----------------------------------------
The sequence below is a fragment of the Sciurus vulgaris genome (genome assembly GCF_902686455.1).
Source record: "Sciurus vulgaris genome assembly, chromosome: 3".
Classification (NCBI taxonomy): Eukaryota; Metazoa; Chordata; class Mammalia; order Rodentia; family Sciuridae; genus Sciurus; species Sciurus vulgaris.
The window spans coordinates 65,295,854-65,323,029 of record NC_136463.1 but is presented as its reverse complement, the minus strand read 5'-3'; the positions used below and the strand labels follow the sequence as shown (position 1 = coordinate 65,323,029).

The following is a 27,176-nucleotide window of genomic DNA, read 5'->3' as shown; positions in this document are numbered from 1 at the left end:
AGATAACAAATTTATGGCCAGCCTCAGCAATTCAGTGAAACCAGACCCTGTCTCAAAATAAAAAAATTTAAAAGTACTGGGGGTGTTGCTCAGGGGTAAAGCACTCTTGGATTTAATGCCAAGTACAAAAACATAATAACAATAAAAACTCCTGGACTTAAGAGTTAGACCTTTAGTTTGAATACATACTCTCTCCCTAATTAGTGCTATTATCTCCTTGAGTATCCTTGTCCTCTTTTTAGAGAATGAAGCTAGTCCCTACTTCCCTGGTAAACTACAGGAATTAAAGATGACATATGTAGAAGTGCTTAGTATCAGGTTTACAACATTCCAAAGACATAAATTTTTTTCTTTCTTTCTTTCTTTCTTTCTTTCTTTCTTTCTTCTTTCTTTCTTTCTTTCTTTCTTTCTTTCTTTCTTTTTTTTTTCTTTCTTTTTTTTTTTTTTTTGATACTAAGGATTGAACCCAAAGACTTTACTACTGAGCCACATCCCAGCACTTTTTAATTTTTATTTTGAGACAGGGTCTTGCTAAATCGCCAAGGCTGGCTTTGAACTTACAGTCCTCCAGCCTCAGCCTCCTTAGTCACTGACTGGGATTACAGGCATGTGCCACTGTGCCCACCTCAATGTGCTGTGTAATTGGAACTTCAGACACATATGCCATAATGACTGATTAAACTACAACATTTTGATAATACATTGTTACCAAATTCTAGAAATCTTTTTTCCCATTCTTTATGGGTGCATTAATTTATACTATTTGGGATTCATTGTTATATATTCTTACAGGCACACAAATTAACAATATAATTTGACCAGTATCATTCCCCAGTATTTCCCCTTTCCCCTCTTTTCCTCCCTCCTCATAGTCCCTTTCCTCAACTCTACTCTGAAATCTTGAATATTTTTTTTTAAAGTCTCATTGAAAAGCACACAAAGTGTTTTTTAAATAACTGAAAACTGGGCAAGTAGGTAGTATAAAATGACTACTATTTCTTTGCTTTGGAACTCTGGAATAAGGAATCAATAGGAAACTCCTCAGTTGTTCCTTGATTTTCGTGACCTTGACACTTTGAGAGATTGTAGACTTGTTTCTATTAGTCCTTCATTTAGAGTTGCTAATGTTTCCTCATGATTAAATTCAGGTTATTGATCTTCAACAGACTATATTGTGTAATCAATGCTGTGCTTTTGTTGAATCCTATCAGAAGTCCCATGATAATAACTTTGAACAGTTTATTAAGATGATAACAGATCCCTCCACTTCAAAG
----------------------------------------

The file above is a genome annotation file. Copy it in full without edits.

The sequence below is a fragment of the Sciurus vulgaris genome (genome assembly GCF_902686455.1).
Source record: "Sciurus vulgaris genome assembly, chromosome: 3".
Classification (NCBI taxonomy): Eukaryota; Metazoa; Chordata; class Mammalia; order Rodentia; family Sciuridae; genus Sciurus; species Sciurus vulgaris.
The window spans coordinates 65,295,854-65,323,029 of record NC_136463.1 but is presented as its reverse complement, the minus strand read 5'-3'; the positions used below and the strand labels follow the sequence as shown (position 1 = coordinate 65,323,029).

The following is a 27,176-nucleotide window of genomic DNA, read 5'->3' as shown; positions in this document are numbered from 1 at the left end:
AGATAACAAATTTATGGCCAGCCTCAGCAATTCAGTGAAACCAGACCCTGTCTCAAAATAAAAAAATTTAAAAGTACTGGGGGTGTTGCTCAGGGGTAAAGCACTCTTGGATTTAATGCCAAGTACAAAAACATAATAACAATAAAAACTCCTGGACTTAAGAGTTAGACCTTTAGTTTGAATACATACTCTCTCCCTAATTAGTGCTATTATCTCCTTGAGTATCCTTGTCCTCTTTTTAGAGAATGAAGCTAGTCCCTACTTCCCTGGTAAACTACAGGAATTAAAGATGACATATGTAGAAGTGCTTAGTATCAGGTTTACAACATTCCAAAGACATAAATTTTTTTCTTTCTTTCTTTCTTTCTTTCTTTCTTTCTTTCTTCTTTCTTTCTTTCTTTCTTTCTTTCTTTCTTTCTTTTTTTTTTCTTTCTTTTTTTTTTTTTTTTGATACTAAGGATTGAACCCAAAGACTTTACTACTGAGCCACATCCCAGCACTTTTTAATTTTTATTTTGAGACAGGGTCTTGCTAAATCGCCAAGGCTGGCTTTGAACTTACAGTCCTCCAGCCTCAGCCTCCTTAGTCACTGACTGGGATTACAGGCATGTGCCACTGTGCCCACCTCAATGTGCTGTGTAATTGGAACTTCAGACACATATGCCATAATGACTGATTAAACTACAACATTTTGATAATACATTGTTACCAAATTCTAGAAATCTTTTTTCCCATTCTTTATGGGTGCATTAATTTATACTATTTGGGATTCATTGTTATATATTCTTACAGGCACACAAATTAACAATATAATTTGACCAGTATCATTCCCCAGTATTTCCCCTTTCCCCTCTTTTCCTCCCTCCTCATAGTCCCTTTCCTCAACTCTACTCTGAAATCTTGAATATTTTTTTTTAAAGTCTCATTGAAAAGCACACAAAGTGTTTTTTAAATAACTGAAAACTGGGCAAGTAGGTAGTATAAAATGACTACTATTTCTTTGCTTTGGAACTCTGGAATAAGGAATCAATAGGAAACTCCTCAGTTGTTCCTTGATTTTCGTGACCTTGACACTTTGAGAGATTGTAGACTTGTTTCTATTAGTCCTTCATTTAGAGTTGCTAATGTTTCCTCATGATTAAATTCAGGTTATTGATCTTCAACAGACTATATTGTGTAATCAATGCTGTGCTTTTGTTGAATCCTATCAGAAGTCCCATGATAATAACTTTGAACAGTTTATTAAGATGATAACAGATCCCTCCACTTCAAAG